Coronavirus: Patients face risk of reinfection, experts warn

Coronavirus: Patients face risk of reinfection, experts warn

The coronavirus outbreak that started in China has infected more than 20,000 people and killed more than 400. Cases have been recorded in 24 other countries.

Specifically, the coronavirus outbreak originated in the central Chinese city of Wuhan. China’s Health Commission reported that among those infected there, 475 people have made full recoveries and 361 have died. The rest are still being treated.

Zhan Qingyuan, director of pneumonia prevention and treatment at the China-Japan Friendship Hospital, said even people who have recovered may not be immune to the virus.

“For those patients who have been cured, there is a likelihood of a relapse,” he said in a briefing on Friday, March 13.

“The antibody will be generated; however, in certain individuals, the antibody cannot last that long.”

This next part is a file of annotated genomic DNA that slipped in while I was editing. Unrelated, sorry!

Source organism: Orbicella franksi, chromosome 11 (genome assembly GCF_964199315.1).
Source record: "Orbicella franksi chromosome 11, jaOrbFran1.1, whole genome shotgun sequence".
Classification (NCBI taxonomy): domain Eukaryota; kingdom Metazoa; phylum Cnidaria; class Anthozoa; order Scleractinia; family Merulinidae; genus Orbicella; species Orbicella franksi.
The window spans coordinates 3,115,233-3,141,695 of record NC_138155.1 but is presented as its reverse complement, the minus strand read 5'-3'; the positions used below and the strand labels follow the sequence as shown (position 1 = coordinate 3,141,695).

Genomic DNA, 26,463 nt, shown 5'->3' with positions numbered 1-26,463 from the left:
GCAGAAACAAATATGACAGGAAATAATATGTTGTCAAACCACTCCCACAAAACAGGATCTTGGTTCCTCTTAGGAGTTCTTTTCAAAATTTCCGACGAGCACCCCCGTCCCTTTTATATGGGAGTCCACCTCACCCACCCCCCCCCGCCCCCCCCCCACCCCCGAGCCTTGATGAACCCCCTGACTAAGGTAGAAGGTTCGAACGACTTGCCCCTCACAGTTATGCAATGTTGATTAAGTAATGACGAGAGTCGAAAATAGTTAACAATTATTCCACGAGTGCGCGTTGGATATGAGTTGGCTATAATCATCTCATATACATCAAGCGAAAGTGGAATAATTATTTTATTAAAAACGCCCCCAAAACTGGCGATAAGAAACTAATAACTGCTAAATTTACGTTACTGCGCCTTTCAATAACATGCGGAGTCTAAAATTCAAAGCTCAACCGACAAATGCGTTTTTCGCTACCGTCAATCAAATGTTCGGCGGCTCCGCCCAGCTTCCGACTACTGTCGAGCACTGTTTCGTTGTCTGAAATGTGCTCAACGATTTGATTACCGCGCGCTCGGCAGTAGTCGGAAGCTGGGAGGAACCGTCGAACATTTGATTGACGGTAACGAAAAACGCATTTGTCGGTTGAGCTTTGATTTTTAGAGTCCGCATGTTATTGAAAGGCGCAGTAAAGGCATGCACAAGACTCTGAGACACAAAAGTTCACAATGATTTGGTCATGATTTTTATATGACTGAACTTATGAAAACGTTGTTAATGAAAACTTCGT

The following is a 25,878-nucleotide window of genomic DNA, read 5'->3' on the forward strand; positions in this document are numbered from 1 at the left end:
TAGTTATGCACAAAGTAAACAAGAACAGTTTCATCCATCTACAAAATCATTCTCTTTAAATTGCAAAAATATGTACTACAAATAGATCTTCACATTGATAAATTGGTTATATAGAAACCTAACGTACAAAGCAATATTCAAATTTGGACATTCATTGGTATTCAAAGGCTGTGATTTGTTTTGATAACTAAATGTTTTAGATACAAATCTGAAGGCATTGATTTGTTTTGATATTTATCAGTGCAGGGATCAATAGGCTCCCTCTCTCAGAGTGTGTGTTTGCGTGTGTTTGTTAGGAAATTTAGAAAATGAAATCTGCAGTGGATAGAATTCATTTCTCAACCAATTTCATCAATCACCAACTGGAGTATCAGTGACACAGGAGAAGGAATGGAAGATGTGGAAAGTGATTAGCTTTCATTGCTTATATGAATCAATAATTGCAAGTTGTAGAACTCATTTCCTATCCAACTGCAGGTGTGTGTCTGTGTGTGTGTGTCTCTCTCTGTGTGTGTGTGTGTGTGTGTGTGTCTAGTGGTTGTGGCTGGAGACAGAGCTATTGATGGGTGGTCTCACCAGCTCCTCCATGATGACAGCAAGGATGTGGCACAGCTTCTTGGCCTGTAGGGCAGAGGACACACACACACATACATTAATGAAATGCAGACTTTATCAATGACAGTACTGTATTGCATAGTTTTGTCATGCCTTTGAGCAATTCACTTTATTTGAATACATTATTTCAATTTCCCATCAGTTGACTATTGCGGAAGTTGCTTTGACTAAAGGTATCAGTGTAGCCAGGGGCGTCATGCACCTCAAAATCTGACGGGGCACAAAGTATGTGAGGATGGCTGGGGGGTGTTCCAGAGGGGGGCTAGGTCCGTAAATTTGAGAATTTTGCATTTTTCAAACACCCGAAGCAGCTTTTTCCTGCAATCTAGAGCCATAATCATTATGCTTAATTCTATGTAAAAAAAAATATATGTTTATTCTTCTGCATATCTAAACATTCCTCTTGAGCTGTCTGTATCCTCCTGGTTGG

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“With many infectious diseases; a person can develop immunity against a specific strain after exposure or infection,” Amira Roess, a professor of Global Health and Epidemiology at George Mason University, explained.

“Often, that person will not get sick again upon subsequent exposure to it. Regarding this specific strain of coronavirus, scientists are working to answer this question.”

Doctors and virologists don’t yet know enough about the Wuhan coronavirus to say; whether humans develop full immunity after they’ve contracted the illness.

According to Zhan, doctors aren’t sure that the antibodies patients develop are strong or long-lasting enough to keep them from contracting the disease again.

Viruses can also mutate quickly, so immunity to one strain doesn’t guarantee immunity to another.


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